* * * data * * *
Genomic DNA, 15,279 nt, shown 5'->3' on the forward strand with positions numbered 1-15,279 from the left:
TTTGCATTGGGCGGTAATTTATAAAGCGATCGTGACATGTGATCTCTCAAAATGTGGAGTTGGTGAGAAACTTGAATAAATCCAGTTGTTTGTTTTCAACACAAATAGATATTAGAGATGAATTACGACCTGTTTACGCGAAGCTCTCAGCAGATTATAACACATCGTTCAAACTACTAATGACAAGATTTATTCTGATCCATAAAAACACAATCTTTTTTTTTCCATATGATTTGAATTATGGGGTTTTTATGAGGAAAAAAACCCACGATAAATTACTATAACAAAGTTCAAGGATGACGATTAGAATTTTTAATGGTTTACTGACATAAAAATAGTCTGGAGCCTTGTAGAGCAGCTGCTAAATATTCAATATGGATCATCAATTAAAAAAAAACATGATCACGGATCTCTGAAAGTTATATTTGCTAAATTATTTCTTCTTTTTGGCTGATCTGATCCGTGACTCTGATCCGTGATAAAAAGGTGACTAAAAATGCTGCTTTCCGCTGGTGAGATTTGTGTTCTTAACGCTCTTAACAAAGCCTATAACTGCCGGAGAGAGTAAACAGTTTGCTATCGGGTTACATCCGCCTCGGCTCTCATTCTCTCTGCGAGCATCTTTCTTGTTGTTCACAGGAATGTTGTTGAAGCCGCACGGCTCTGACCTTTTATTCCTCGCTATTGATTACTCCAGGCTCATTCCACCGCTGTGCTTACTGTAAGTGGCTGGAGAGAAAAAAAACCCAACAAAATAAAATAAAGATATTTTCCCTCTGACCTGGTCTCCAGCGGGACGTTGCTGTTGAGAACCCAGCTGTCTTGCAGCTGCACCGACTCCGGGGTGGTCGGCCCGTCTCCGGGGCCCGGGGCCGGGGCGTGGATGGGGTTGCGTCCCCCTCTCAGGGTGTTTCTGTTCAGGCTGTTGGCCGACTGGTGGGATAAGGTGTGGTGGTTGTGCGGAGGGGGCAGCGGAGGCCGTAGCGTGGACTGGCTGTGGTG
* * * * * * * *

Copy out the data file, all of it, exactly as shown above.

Genomic DNA, 15,279 nt, shown 5'->3' on the forward strand with positions numbered 1-15,279 from the left:
TTTGCATTGGGCGGTAATTTATAAAGCGATCGTGACATGTGATCTCTCAAAATGTGGAGTTGGTGAGAAACTTGAATAAATCCAGTTGTTTGTTTTCAACACAAATAGATATTAGAGATGAATTACGACCTGTTTACGCGAAGCTCTCAGCAGATTATAACACATCGTTCAAACTACTAATGACAAGATTTATTCTGATCCATAAAAACACAATCTTTTTTTTTCCATATGATTTGAATTATGGGGTTTTTATGAGGAAAAAAACCCACGATAAATTACTATAACAAAGTTCAAGGATGACGATTAGAATTTTTAATGGTTTACTGACATAAAAATAGTCTGGAGCCTTGTAGAGCAGCTGCTAAATATTCAATATGGATCATCAATTAAAAAAAAACATGATCACGGATCTCTGAAAGTTATATTTGCTAAATTATTTCTTCTTTTTGGCTGATCTGATCCGTGACTCTGATCCGTGATAAAAAGGTGACTAAAAATGCTGCTTTCCGCTGGTGAGATTTGTGTTCTTAACGCTCTTAACAAAGCCTATAACTGCCGGAGAGAGTAAACAGTTTGCTATCGGGTTACATCCGCCTCGGCTCTCATTCTCTCTGCGAGCATCTTTCTTGTTGTTCACAGGAATGTTGTTGAAGCCGCACGGCTCTGACCTTTTATTCCTCGCTATTGATTACTCCAGGCTCATTCCACCGCTGTGCTTACTGTAAGTGGCTGGAGAGAAAAAAAACCCAACAAAATAAAATAAAGATATTTTCCCTCTGACCTGGTCTCCAGCGGGACGTTGCTGTTGAGAACCCAGCTGTCTTGCAGCTGCACCGACTCCGGGGTGGTCGGCCCGTCTCCGGGGCCCGGGGCCGGGGCGTGGATGGGGTTGCGTCCCCCTCTCAGGGTGTTTCTGTTCAGGCTGTTGGCCGACTGGTGGGATAAGGTGTGGTGGTTGTGCGGAGGGGGCAGCGGAGGCCGTAGCGTGGACTGGCTGTGGTG